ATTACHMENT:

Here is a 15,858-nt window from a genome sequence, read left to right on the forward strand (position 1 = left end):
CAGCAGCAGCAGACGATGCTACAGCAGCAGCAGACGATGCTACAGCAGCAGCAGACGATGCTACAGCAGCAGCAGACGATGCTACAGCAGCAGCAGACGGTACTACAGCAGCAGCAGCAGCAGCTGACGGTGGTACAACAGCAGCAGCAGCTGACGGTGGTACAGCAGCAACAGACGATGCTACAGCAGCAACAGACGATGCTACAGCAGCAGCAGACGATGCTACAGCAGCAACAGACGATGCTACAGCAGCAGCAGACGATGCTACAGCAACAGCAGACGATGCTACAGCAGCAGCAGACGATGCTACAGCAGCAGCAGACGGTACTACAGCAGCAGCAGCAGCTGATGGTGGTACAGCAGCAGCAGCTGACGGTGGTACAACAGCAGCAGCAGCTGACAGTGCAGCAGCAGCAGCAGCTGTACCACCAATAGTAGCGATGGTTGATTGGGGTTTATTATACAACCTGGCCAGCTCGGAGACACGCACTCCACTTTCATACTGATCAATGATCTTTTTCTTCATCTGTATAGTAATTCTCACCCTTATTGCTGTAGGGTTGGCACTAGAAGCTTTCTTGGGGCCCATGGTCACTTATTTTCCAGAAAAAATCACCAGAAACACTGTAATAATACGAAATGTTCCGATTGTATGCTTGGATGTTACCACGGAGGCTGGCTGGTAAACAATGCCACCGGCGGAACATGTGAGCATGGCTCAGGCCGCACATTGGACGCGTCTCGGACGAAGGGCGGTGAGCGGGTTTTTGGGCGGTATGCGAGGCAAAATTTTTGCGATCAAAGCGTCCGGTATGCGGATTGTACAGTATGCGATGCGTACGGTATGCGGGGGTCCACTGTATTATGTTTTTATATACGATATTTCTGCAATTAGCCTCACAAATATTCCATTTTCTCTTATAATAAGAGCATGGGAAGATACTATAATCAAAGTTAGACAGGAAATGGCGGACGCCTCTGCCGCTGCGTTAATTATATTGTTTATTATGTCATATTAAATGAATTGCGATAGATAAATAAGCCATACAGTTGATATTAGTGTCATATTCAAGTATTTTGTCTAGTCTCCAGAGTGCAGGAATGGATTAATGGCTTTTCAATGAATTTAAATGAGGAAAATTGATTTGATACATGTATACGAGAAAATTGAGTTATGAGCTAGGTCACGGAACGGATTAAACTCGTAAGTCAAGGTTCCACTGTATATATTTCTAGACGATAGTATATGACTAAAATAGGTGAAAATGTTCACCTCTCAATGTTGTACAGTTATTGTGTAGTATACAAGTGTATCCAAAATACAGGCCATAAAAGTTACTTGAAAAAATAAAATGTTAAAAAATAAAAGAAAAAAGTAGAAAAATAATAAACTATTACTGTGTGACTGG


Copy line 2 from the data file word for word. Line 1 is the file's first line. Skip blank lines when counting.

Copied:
CAGCAGCAGCAGACGATGCTACAGCAGCAGCAGACGATGCTACAGCAGCAGCAGACGATGCTACAGCAGCAGCAGACGATGCTACAGCAGCAGCAGACGGTACTACAGCAGCAGCAGCAGCAGCTGACGGTGGTACAACAGCAGCAGCAGCTGACGGTGGTACAGCAGCAACAGACGATGCTACAGCAGCAACAGACGATGCTACAGCAGCAGCAGACGATGCTACAGCAGCAACAGACGATGCTACAGCAGCAGCAGACGATGCTACAGCAACAGCAGACGATGCTACAGCAGCAGCAGACGATGCTACAGCAGCAGCAGACGGTACTACAGCAGCAGCAGCAGCTGATGGTGGTACAGCAGCAGCAGCTGACGGTGGTACAACAGCAGCAGCAGCTGACAGTGCAGCAGCAGCAGCAGCTGTACCACCAATAGTAGCGATGGTTGATTGGGGTTTATTATACAACCTGGCCAGCTCGGAGACACGCACTCCACTTTCATACTGATCAATGATCTTTTTCTTCATCTGTATAGTAATTCTCACCCTTATTGCTGTAGGGTTGGCACTAGAAGCTTTCTTGGGGCCCATGGTCACTTATTTTCCAGAAAAAATCACCAGAAACACTGTAATAATACGAAATGTTCCGATTGTATGCTTGGATGTTACCACGGAGGCTGGCTGGTAAACAATGCCACCGGCGGAACATGTGAGCATGGCTCAGGCCGCACATTGGACGCGTCTCGGACGAAGGGCGGTGAGCGGGTTTTTGGGCGGTATGCGAGGCAAAATTTTTGCGATCAAAGCGTCCGGTATGCGGATTGTACAGTATGCGATGCGTACGGTATGCGGGGGTCCACTGTATTATGTTTTTATATACGATATTTCTGCAATTAGCCTCACAAATATTCCATTTTCTCTTATAATAAGAGCATGGGAAGATACTATAATCAAAGTTAGACAGGAAATGGCGGACGCCTCTGCCGCTGCGTTAATTATATTGTTTATTATGTCATATTAAATGAATTGCGATAGATAAATAAGCCATACAGTTGATATTAGTGTCATATTCAAGTATTTTGTCTAGTCTCCAGAGTGCAGGAATGGATTAATGGCTTTTCAATGAATTTAAATGAGGAAAATTGATTTGATACATGTATACGAGAAAATTGAGTTATGAGCTAGGTCACGGAACGGATTAAACTCGTAAGTCAAGGTTCCACTGTATATATTTCTAGACGATAGTATATGACTAAAATAGGTGAAAATGTTCACCTCTCAATGTTGTACAGTTATTGTGTAGTATACAAGTGTATCCAAAATACAGGCCATAAAAGTTACTTGAAAAAATAAAATGTTAAAAAATAAAAGAAAAAAGTAGAAAAATAATAAACTATTACTGTGTGACTGG